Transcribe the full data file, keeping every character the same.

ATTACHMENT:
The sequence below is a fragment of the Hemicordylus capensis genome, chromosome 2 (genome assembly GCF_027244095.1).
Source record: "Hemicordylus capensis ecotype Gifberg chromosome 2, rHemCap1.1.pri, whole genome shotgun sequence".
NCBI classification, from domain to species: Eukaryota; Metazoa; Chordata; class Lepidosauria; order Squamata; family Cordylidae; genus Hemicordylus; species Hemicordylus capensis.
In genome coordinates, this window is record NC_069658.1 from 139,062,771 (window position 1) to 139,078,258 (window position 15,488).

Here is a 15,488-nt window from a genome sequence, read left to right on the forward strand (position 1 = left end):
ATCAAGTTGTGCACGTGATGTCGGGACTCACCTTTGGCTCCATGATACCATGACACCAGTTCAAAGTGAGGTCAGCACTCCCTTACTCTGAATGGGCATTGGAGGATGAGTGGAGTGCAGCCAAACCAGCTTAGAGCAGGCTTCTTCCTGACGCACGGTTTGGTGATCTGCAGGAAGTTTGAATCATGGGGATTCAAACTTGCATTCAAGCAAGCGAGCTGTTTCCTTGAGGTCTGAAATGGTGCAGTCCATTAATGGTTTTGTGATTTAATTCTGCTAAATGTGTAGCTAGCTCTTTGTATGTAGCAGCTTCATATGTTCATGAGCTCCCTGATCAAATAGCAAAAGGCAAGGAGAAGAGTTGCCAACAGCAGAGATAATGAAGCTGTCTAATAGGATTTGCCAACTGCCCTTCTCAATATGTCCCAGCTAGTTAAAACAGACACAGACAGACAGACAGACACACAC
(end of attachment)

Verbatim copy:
The sequence below is a fragment of the Hemicordylus capensis genome, chromosome 2 (genome assembly GCF_027244095.1).
Source record: "Hemicordylus capensis ecotype Gifberg chromosome 2, rHemCap1.1.pri, whole genome shotgun sequence".
NCBI classification, from domain to species: Eukaryota; Metazoa; Chordata; class Lepidosauria; order Squamata; family Cordylidae; genus Hemicordylus; species Hemicordylus capensis.
In genome coordinates, this window is record NC_069658.1 from 139,062,771 (window position 1) to 139,078,258 (window position 15,488).

Here is a 15,488-nt window from a genome sequence, read left to right on the forward strand (position 1 = left end):
ATCAAGTTGTGCACGTGATGTCGGGACTCACCTTTGGCTCCATGATACCATGACACCAGTTCAAAGTGAGGTCAGCACTCCCTTACTCTGAATGGGCATTGGAGGATGAGTGGAGTGCAGCCAAACCAGCTTAGAGCAGGCTTCTTCCTGACGCACGGTTTGGTGATCTGCAGGAAGTTTGAATCATGGGGATTCAAACTTGCATTCAAGCAAGCGAGCTGTTTCCTTGAGGTCTGAAATGGTGCAGTCCATTAATGGTTTTGTGATTTAATTCTGCTAAATGTGTAGCTAGCTCTTTGTATGTAGCAGCTTCATATGTTCATGAGCTCCCTGATCAAATAGCAAAAGGCAAGGAGAAGAGTTGCCAACAGCAGAGATAATGAAGCTGTCTAATAGGATTTGCCAACTGCCCTTCTCAATATGTCCCAGCTAGTTAAAACAGACACAGACAGACAGACAGACACACAC